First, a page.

Frankly, the way sweet potatoes are treated at Thanksgiving is almost criminal, especially when you consider their versatility and nutrition.
The sweet potato is not actually a potato — it’s a root not a tuber, so it isn’t even a distant cousin. It’s a member of the morning glory family. By the way, yams and sweet potatoes are not the same. True yams come from tropical and subtropical regions of the world and contain more starch and less sugar than sweet potatoes. You can recognize yams easily because the flesh is a pale yellow instead of a vibrant orange.
Sweet Potatoes are native to the western hemisphere and Native Americans were already growing them when European settlers arrived.
African slaves in the South called the sweet potato “nyami” because it reminded them of the starchy, edible tuber of that name that grew in their homeland. The Senegalese word “nyami” was eventually shortened to the word “yam”.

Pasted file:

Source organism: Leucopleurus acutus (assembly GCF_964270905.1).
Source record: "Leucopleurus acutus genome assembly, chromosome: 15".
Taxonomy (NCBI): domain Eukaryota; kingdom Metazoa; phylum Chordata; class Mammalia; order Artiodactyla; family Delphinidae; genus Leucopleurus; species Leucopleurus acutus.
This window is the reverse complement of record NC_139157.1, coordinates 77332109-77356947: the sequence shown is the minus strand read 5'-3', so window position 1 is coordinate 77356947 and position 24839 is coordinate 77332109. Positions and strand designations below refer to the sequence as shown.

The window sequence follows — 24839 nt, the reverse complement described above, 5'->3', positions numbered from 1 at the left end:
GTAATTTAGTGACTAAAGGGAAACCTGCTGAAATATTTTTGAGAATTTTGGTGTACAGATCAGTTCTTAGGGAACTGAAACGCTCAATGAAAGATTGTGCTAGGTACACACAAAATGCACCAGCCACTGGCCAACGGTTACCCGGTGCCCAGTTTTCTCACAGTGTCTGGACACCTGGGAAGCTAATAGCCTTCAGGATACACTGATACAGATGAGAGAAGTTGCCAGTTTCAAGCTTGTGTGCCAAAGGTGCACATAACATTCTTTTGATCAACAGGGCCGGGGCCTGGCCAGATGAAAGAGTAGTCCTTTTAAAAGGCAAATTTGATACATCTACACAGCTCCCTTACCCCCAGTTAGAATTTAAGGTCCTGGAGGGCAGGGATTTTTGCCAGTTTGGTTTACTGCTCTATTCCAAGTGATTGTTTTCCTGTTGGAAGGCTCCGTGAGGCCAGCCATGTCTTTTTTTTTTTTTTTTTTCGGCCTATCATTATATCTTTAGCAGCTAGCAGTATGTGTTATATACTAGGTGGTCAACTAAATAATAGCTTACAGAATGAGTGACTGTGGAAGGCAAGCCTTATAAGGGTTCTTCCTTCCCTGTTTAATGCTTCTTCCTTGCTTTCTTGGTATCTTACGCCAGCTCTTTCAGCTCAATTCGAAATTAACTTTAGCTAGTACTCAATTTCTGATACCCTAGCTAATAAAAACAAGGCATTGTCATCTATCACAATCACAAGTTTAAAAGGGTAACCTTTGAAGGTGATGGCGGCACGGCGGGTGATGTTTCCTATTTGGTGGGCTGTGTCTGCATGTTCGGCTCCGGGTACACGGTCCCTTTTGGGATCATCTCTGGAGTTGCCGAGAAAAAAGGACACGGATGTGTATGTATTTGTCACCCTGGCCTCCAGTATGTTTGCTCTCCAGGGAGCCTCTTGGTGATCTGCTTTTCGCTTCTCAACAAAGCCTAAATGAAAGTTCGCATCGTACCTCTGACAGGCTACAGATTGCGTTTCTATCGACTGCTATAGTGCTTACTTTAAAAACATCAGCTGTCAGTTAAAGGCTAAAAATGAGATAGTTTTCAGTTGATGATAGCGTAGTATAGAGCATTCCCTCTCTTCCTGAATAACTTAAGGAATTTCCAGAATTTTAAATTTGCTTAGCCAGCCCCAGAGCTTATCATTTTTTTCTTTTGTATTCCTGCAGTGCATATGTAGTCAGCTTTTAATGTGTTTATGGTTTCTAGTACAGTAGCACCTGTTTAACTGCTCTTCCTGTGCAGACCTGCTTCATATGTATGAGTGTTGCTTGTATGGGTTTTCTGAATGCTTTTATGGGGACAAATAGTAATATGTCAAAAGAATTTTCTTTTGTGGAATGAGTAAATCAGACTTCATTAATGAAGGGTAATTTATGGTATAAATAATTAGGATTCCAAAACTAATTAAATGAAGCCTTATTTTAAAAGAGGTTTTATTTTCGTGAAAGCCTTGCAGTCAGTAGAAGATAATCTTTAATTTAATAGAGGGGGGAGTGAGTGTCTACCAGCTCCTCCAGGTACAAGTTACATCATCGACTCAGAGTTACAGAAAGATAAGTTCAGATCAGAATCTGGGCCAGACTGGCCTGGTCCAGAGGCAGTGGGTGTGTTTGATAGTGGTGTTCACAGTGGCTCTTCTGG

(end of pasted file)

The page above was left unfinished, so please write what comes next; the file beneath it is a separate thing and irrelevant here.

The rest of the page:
You can purchase them year round fresh in the produce section or canned (where they are called yams – go figure).
The health benefits for the sweet potato are amazing. High in fiber and Vitamin A and E, potassium and iron, low in fat and sodium – at just 118 calories it’s a great low calorie food too. In fact, they were recently categorized as an anti-diabetic food, because some animal studies have shown that consumption of sweet potatoes stabilizes blood sugar levels and lowers insulin resistance.
Grow a Sweet Potato as a Houseplant!
The other thing that’s cool about sweet potatoes is that they can become a living laboratory for your kids or a beautiful houseplant!
There are so many amazing choices for recipes that I had a hard time limiting myself to one or even two…So here’s 4:
Sweet Potato Apple Muffins – This one is great because it also includes 2 whole grains.
Two Bisque Sweet Potato Soup – Comfort food Plus!
Tropical Cheddar Pizza – Unique twist on a pizza theme with a sweet potato instead of tomato base
Sweet Potato Black Bean and Caramelized Onion Burritos – All veggies!